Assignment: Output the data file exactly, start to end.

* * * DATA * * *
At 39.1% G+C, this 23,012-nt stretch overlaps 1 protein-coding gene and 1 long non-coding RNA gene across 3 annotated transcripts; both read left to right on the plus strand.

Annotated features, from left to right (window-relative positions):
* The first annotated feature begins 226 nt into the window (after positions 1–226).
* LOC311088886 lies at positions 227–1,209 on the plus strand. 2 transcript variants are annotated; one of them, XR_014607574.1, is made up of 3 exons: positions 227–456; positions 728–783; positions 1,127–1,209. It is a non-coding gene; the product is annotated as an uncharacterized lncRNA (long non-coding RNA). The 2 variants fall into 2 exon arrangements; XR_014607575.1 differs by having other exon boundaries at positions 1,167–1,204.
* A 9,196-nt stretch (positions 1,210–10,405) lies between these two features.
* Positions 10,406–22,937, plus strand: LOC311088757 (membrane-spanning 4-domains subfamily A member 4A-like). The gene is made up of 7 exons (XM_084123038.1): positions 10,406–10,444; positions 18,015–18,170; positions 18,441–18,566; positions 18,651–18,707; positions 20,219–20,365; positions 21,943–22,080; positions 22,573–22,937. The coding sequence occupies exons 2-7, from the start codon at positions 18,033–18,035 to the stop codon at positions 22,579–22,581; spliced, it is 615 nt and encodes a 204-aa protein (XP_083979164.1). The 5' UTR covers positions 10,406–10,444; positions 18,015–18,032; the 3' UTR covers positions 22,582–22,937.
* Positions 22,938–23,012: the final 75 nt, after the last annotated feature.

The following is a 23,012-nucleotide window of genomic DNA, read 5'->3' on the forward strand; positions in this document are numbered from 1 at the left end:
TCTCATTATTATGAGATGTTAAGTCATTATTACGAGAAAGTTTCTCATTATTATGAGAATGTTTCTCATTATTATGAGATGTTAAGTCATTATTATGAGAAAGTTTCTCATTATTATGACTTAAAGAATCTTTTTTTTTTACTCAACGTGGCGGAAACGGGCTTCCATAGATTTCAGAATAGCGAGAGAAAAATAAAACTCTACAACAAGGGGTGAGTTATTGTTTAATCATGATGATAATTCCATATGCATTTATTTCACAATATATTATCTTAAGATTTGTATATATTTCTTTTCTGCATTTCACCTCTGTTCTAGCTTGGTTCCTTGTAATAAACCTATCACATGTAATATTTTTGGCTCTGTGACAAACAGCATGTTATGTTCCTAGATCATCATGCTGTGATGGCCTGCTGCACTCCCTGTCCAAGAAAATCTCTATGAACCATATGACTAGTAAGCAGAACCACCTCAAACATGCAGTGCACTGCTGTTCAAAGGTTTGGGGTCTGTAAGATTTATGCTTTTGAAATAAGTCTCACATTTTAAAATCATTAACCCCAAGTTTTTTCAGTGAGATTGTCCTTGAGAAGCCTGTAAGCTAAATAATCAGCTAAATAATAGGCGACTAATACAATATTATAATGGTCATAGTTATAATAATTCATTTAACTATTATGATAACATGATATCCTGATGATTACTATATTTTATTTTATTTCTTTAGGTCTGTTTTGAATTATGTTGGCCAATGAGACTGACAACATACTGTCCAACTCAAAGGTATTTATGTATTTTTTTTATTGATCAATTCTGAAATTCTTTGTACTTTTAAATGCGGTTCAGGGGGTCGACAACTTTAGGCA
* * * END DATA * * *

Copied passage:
At 39.1% G+C, this 23,012-nt stretch overlaps 1 protein-coding gene and 1 long non-coding RNA gene across 3 annotated transcripts; both read left to right on the plus strand.

Annotated features, from left to right (window-relative positions):
* The first annotated feature begins 226 nt into the window (after positions 1–226).
* LOC311088886 lies at positions 227–1,209 on the plus strand. 2 transcript variants are annotated; one of them, XR_014607574.1, is made up of 3 exons: positions 227–456; positions 728–783; positions 1,127–1,209. It is a non-coding gene; the product is annotated as an uncharacterized lncRNA (long non-coding RNA). The 2 variants fall into 2 exon arrangements; XR_014607575.1 differs by having other exon boundaries at positions 1,167–1,204.
* A 9,196-nt stretch (positions 1,210–10,405) lies between these two features.
* Positions 10,406–22,937, plus strand: LOC311088757 (membrane-spanning 4-domains subfamily A member 4A-like). The gene is made up of 7 exons (XM_084123038.1): positions 10,406–10,444; positions 18,015–18,170; positions 18,441–18,566; positions 18,651–18,707; positions 20,219–20,365; positions 21,943–22,080; positions 22,573–22,937. The coding sequence occupies exons 2-7, from the start codon at positions 18,033–18,035 to the stop codon at positions 22,579–22,581; spliced, it is 615 nt and encodes a 204-aa protein (XP_083979164.1). The 5' UTR covers positions 10,406–10,444; positions 18,015–18,032; the 3' UTR covers positions 22,582–22,937.
* Positions 22,938–23,012: the final 75 nt, after the last annotated feature.

The following is a 23,012-nucleotide window of genomic DNA, read 5'->3' on the forward strand; positions in this document are numbered from 1 at the left end:
TCTCATTATTATGAGATGTTAAGTCATTATTACGAGAAAGTTTCTCATTATTATGAGAATGTTTCTCATTATTATGAGATGTTAAGTCATTATTATGAGAAAGTTTCTCATTATTATGACTTAAAGAATCTTTTTTTTTTACTCAACGTGGCGGAAACGGGCTTCCATAGATTTCAGAATAGCGAGAGAAAAATAAAACTCTACAACAAGGGGTGAGTTATTGTTTAATCATGATGATAATTCCATATGCATTTATTTCACAATATATTATCTTAAGATTTGTATATATTTCTTTTCTGCATTTCACCTCTGTTCTAGCTTGGTTCCTTGTAATAAACCTATCACATGTAATATTTTTGGCTCTGTGACAAACAGCATGTTATGTTCCTAGATCATCATGCTGTGATGGCCTGCTGCACTCCCTGTCCAAGAAAATCTCTATGAACCATATGACTAGTAAGCAGAACCACCTCAAACATGCAGTGCACTGCTGTTCAAAGGTTTGGGGTCTGTAAGATTTATGCTTTTGAAATAAGTCTCACATTTTAAAATCATTAACCCCAAGTTTTTTCAGTGAGATTGTCCTTGAGAAGCCTGTAAGCTAAATAATCAGCTAAATAATAGGCGACTAATACAATATTATAATGGTCATAGTTATAATAATTCATTTAACTATTATGATAACATGATATCCTGATGATTACTATATTTTATTTTATTTCTTTAGGTCTGTTTTGAATTATGTTGGCCAATGAGACTGACAACATACTGTCCAACTCAAAGGTATTTATGTATTTTTTTTATTGATCAATTCTGAAATTCTTTGTACTTTTAAATGCGGTTCAGGGGGTCGACAACTTTAGGCA